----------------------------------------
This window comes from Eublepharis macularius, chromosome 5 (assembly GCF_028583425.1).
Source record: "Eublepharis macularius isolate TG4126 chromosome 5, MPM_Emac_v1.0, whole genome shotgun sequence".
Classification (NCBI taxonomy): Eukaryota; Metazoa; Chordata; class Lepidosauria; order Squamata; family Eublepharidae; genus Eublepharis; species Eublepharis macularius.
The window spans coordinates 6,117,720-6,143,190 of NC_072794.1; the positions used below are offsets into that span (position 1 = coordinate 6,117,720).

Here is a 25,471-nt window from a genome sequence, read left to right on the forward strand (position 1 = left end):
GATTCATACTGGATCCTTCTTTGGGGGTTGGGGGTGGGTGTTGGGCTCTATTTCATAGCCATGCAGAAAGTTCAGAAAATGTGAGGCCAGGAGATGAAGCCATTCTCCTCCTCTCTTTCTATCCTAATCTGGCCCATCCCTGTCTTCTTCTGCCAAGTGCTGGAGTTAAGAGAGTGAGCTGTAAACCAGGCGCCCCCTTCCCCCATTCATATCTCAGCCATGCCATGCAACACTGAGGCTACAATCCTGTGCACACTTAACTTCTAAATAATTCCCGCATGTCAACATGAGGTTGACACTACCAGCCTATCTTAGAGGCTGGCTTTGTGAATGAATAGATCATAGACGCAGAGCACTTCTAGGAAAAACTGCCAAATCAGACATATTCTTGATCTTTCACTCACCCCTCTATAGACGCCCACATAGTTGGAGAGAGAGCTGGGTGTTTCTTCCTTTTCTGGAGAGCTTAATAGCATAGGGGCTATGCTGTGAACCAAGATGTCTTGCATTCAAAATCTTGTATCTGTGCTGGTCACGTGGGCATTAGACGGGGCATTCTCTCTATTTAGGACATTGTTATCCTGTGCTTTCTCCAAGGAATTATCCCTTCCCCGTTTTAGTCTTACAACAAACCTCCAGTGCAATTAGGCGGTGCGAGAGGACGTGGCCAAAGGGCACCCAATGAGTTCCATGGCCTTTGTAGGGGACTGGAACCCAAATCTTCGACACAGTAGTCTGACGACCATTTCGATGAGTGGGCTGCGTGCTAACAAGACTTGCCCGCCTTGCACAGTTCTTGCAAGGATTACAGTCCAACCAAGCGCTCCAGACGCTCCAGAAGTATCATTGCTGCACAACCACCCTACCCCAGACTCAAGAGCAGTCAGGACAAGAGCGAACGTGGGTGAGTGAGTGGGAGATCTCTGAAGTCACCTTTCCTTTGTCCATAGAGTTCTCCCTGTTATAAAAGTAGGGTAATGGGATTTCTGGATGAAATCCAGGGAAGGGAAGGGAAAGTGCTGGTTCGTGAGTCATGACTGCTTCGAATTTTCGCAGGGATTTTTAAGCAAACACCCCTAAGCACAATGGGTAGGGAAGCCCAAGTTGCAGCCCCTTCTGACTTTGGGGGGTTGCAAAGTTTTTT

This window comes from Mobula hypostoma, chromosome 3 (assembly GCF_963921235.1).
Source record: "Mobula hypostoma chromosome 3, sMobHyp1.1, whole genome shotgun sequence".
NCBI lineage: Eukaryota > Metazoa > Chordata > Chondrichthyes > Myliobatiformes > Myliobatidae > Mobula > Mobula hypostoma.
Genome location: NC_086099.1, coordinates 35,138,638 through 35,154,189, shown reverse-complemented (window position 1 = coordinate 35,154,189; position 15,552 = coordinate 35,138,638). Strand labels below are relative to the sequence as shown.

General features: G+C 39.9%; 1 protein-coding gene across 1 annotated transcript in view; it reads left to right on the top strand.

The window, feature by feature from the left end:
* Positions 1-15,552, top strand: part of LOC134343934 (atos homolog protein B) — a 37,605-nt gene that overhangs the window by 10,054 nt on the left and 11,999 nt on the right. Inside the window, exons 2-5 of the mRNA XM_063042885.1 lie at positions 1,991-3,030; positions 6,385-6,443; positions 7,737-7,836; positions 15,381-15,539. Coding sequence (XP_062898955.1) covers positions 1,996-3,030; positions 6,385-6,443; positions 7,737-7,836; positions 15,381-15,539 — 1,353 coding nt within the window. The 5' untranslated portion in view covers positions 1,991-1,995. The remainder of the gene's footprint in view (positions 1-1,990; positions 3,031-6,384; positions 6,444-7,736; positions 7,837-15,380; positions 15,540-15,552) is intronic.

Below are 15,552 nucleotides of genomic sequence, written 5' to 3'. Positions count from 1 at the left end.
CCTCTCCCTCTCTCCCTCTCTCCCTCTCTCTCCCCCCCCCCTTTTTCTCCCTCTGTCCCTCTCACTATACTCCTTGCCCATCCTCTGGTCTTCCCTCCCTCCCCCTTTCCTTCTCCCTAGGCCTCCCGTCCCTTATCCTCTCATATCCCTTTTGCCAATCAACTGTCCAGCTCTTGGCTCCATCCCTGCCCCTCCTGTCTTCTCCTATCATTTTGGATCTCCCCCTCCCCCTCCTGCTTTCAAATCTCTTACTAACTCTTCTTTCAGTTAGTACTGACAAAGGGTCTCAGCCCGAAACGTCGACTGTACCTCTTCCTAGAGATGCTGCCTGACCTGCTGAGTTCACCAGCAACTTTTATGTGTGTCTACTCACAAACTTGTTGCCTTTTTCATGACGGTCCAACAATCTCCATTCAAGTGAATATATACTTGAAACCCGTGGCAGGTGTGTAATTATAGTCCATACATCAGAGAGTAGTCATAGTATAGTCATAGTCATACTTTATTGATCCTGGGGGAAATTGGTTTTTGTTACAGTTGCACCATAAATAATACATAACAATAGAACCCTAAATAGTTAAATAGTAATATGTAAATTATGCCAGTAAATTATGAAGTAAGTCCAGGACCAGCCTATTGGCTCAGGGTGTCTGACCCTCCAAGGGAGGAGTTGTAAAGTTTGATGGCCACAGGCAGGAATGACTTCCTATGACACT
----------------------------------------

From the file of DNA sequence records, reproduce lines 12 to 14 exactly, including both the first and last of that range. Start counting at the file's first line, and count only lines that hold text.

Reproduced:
The window, feature by feature from the left end:
* Positions 1-15,552, top strand: part of LOC134343934 (atos homolog protein B) — a 37,605-nt gene that overhangs the window by 10,054 nt on the left and 11,999 nt on the right. Inside the window, exons 2-5 of the mRNA XM_063042885.1 lie at positions 1,991-3,030; positions 6,385-6,443; positions 7,737-7,836; positions 15,381-15,539. Coding sequence (XP_062898955.1) covers positions 1,996-3,030; positions 6,385-6,443; positions 7,737-7,836; positions 15,381-15,539 — 1,353 coding nt within the window. The 5' untranslated portion in view covers positions 1,991-1,995. The remainder of the gene's footprint in view (positions 1-1,990; positions 3,031-6,384; positions 6,444-7,736; positions 7,837-15,380; positions 15,540-15,552) is intronic.

Below are 15,552 nucleotides of genomic sequence, written 5' to 3'. Positions count from 1 at the left end.